20. Bay Area earthquake faults are notable for being:
    (a) creeping (b) on Twitter (c) parallel (d) quiet

And here are the answers:

  1. It’s Telegraph Hill, where century-old quarries have left high scars on the hill’s eastern side.
  2. d; specifically, it means the age in which human activity has become as influential as other geological activities (although you could argue for ants).
  3. c; see some excellent tafoni at Pebble Beach.
  4. a; infrasound is one of the methods used by the Comprehensive Test Ban Treaty Organization.
  5. b; the subject covers everything from the time an organism dies to the time its fossil is brought back to the surface.
  6. c; mudstone can be exceedingly weak, as it is at Devil’s Slide. The granite headlands immediately to the south are much stronger stuff.
  7. c; the existing Fremont-Richmond line just misses the fault at the Fremont Station.
  8. d; see some along the lower American River near Sacramento and many other places.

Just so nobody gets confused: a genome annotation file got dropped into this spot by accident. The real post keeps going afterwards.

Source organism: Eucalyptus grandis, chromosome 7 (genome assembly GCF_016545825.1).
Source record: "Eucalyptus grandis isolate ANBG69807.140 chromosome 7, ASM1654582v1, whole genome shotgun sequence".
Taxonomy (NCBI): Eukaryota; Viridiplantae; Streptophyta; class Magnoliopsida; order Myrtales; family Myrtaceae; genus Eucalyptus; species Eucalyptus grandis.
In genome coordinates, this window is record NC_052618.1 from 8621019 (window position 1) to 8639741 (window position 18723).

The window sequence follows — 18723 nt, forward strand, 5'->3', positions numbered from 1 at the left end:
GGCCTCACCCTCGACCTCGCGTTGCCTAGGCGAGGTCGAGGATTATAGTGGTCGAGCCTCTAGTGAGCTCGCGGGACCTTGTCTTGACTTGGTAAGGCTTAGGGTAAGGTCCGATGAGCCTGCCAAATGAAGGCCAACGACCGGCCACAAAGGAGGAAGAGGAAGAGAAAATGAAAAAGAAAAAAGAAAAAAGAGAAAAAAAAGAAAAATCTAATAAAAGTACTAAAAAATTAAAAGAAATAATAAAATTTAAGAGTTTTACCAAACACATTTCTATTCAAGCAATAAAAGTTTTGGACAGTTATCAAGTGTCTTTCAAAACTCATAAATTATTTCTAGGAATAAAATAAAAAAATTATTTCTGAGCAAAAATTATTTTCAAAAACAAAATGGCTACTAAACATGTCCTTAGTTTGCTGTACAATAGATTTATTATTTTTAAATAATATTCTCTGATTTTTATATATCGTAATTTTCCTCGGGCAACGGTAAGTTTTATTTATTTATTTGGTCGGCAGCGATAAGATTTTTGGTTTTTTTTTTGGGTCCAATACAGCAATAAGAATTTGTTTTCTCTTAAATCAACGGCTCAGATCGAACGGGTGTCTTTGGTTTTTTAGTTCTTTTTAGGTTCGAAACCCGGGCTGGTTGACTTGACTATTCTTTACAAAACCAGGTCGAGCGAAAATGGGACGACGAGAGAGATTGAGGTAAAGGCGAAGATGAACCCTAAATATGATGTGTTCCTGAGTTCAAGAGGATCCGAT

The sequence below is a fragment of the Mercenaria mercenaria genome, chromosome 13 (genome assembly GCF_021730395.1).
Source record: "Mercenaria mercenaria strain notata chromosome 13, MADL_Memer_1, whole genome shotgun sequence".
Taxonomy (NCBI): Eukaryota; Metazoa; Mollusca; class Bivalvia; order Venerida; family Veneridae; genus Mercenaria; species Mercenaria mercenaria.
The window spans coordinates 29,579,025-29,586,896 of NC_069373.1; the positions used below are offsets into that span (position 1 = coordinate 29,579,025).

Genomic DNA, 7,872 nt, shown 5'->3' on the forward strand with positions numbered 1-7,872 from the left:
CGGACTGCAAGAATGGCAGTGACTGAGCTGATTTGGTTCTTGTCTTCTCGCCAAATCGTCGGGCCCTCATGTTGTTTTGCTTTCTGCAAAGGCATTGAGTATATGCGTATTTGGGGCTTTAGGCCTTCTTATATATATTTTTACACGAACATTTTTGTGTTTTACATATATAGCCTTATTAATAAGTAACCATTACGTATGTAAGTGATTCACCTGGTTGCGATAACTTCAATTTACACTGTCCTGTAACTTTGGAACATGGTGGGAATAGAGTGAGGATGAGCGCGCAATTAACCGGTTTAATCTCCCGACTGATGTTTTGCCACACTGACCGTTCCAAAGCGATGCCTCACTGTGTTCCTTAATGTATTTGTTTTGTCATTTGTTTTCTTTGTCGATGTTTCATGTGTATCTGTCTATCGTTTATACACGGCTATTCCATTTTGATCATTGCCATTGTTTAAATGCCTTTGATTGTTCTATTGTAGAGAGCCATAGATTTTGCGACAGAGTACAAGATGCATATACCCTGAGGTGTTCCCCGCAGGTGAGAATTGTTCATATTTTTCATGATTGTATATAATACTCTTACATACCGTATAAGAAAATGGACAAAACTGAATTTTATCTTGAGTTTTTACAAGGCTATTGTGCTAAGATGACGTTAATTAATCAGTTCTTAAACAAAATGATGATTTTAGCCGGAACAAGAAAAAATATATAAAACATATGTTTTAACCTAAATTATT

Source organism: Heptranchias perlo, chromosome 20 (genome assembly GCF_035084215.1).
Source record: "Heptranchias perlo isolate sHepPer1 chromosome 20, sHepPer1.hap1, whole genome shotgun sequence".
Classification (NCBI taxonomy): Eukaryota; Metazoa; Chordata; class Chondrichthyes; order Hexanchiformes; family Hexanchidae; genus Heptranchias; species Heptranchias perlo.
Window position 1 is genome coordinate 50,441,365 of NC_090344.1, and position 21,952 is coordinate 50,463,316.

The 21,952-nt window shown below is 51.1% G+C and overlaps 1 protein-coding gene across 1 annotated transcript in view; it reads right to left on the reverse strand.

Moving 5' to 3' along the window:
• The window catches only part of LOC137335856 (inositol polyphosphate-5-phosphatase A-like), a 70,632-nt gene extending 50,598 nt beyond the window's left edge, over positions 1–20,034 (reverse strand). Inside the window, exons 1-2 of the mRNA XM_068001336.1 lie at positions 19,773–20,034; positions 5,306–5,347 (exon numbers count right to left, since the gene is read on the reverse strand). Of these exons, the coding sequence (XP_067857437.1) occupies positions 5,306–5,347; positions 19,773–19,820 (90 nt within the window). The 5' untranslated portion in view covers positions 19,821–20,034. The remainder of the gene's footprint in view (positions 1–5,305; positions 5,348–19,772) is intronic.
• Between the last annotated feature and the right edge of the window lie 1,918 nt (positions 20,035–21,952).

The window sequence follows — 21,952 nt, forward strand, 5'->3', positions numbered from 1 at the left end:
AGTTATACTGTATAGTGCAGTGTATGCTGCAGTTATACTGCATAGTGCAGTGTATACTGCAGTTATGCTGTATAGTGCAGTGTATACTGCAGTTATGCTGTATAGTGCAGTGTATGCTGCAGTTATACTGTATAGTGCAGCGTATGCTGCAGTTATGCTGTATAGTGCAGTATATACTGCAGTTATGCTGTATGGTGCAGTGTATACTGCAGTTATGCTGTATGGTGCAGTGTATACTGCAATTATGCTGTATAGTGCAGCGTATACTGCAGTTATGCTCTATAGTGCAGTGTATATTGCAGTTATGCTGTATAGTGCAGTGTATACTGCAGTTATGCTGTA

9. a; the cost of aggregate (sand, gravel and crushed stone) is strongly controlled by transportation, and this essential commodity needs to be locally sourced.
  10. b; airport runways are designated by a numerical system based on their compass bearing.
  11. c; the microbe that in effect uses rare-earth metals as vitamins is the biochemical version of a diesel engine that can only burn jojoba oil.
  12. a; East Antarctica is the big side of Antarctica, and patches of its ice are estimated to be 1.5 million years old.
  13. a; “golden spikes” or GSSPs are precisely defined rock exposures that are the formally accepted boundaries between geologic time units.
  14. c; mud volcanoes are the least photogenic of these events, but they’re definitely a California thing.